When Thor arrives, he doesn't even spare a moment for the scientific summit happening on the rug, heading straight for the fireplace and holding up his boot triumphantly, and then Bruce and Clint remember about Jul and check their shoes as well. Apparently, someone's in on this whole Norse celebration thing, or maybe Odin did come by with the Wild Hunt, because there are all these weird fruit and nut things in the shoes. Clint's not entirely sure he trusts them at all, but Thor claps him on the back and assures him that they are 'the fruit of Asgard, greatest of the Nine Worlds,' so all right, Clint bites into something round and yellow and pretty freaking delicious, and Thor grins again and says he has 'bravery befitting a warrior,' and then everyone wants to try the yellow things.
At some point, Jarvis wants to know if they want breakfast, but the Asgard hero fruit is pretty filling, so instead of feeding them, he just brings out a tray of Christmas crackers and suggests that they go wild. Or at least, as much as Jarvis ever suggests 'going wild,' so it's really phrased more like 'if you would care for an old English family tradition,' which they would. They pull the crackers, laughing at the ridiculous things inside them and groaning at the jokes until Hank says he can't take any more and confiscates everyone's little slips of paper, and Clint picks up a gold cracker that looks kind of cool and offers the other end to Jarvis, who looks gratified and pulls it with Clint. He looks somewhat less gratified when Clint makes him wear the crinkly green paper crown inside, but after all, it's all in good fun, and anyway, it's Jarvis' tradition in the first place.
There's a shiny silver cracker in the corner of his vision and when he turns, Coulson's proffering it to him, so he grabs hold and pulls and somehow, somehow he ends up with the big end. The hat's purple, so Coulson makes him wear it because it matches his uniform, and Clint says, "Fine," and retaliates by snagging the fuzzy red Santa hat that's become the bane of everyone's existence and depositing it on Coulson's head.
The room's a mess and they're all acting like they're drunk, which is impossible because it's only mid-morning and most of them have had nothing but coffee and Odin's fruit, and anyway Tony doesn't drink anymore and Steve can't get drunk at all, but no one seems to mind and Jarvis even looks indulgent. Clint wonders if this is what Christmas is always like, what Christmas is supposed to be like, and if so, it's kind of a shame he hasn't had one until now.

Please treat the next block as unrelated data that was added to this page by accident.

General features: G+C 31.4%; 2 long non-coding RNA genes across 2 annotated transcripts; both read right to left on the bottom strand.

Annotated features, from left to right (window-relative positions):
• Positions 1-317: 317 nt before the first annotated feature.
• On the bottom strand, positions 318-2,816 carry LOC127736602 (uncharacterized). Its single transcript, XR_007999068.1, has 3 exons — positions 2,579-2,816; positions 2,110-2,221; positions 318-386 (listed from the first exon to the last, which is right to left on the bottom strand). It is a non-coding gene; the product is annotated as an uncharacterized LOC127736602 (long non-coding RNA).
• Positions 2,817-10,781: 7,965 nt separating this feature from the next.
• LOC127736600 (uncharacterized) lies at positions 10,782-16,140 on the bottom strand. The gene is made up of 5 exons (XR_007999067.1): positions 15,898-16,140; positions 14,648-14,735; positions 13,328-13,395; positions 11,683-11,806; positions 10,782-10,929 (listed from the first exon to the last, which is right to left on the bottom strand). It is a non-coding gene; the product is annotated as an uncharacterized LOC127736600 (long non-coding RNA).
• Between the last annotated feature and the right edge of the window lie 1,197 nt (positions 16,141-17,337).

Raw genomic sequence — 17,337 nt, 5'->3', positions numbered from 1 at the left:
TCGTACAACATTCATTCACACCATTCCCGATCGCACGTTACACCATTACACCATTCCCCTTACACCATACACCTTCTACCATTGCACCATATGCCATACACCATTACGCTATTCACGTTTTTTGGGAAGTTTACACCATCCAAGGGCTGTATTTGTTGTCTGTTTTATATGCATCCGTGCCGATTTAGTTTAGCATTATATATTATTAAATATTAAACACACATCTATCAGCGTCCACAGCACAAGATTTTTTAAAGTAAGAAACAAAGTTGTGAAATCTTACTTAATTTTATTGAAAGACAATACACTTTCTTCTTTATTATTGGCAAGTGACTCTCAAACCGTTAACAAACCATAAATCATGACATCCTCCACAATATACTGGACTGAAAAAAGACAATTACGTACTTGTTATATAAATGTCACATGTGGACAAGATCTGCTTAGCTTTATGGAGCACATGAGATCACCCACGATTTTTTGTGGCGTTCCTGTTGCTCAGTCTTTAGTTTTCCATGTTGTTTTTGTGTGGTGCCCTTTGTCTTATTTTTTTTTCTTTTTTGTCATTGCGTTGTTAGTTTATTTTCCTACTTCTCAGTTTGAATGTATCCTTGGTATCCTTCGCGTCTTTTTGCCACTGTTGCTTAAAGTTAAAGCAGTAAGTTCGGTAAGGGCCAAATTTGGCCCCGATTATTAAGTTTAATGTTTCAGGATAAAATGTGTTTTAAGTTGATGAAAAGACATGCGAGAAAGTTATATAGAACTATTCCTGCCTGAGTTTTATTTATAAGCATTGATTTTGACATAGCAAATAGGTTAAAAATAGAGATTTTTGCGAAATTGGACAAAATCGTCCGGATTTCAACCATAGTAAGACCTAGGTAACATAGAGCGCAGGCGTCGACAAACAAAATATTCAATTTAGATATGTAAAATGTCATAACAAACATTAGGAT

They've all agreed not to do presents, because most of them don't really get paycheques, and Steve still doesn't even know how to use a credit card, and no one can buy anything for Tony anyway because he's freaking Tony Stark and he probably already owns about ninety-five percent of New York, so the deal was, no presents from anyone for anyone.
Of course, they've listened to that about as well as they listen to most orders, which is to say, not at all. It's actually Tony who breaks the agreement first, slipping Steve a flat package that makes Steve bite his lip and frown because there was a deal, Tony, you don't break deals with friends, but they all take off their paper Christmas cracker hats and throw them at Steve until he opens his present. Everyone expects it to be something Tony's built for Steve, because that's what Tony does, but when Steve carefully peels apart the brown paper wrapping, it's a perfect replica of an early 1940s Brooklyn Dodgers jersey, complete with autographs across the back.
Tony explains, "I looked up all the players who were on the team back in the thirties and forties and sent it around to them, and – " but he never finishes his sentence because Steve cuts him off with a kiss that makes Pepper and Natasha shoot each other knowing glances, and then Steve admits he has something for Tony, too, and after that it turns out that they're pretty much all guilty of having gotten something for someone.
Clint feels kind of weird about it, really, because he came to the Avengers with nothing but the clothes on his back, a bow and a quiver full of arrows. Everything he owns now is something that S.H.I.E.L.D. has provided or that Tony has engineered for him, so he doesn't have much to give. Instead, he stands off to one side, leaning against the doorframe and watching everyone.
And then there's someone beside him, leaning casually on the other side of the doorframe.
"Hi," says Coulson, still not really looking directly at Clint.
"Hi," Clint answers, because he's not sure what else to say.
"I didn't get you anything."
Which is fine, because, "I didn't get you anything either."
They watch for a moment as wrapping paper is torn apart, boxes opened, surprises revealed; Wanda tries on a brand-new pair of boots and loves them, Tony has something for Pepper that he's actually bought himself instead of having her just charge it to him (and to be honest, the fact that he went out and got her something is more of a present for her than whatever it is that's in the box), Hank and Jan have traded gifts and are curled up together at one end of the couch, for once with no arguments or problems or concerns.
Clint wonders why Coulson's here in the doorway with him, and if he feels obligated because Clint's kind of off on his own. But Clint is here by choice, would rather watch than jump in in the middle, because he doesn't really have a contribution to the gift-giving part of things, and so he tells Coulson, "You don't have to hang out here, you know. You can – " and he gestures with one hand to indicate that Coulson should go and join in with the rest of the team. Because come on, even Coulson has got to be able to lighten up a little on Christmas Day.
"I like it here," is Coulson's only response, and so they lapse into a comfortable silence together, taking it all in without the need for words.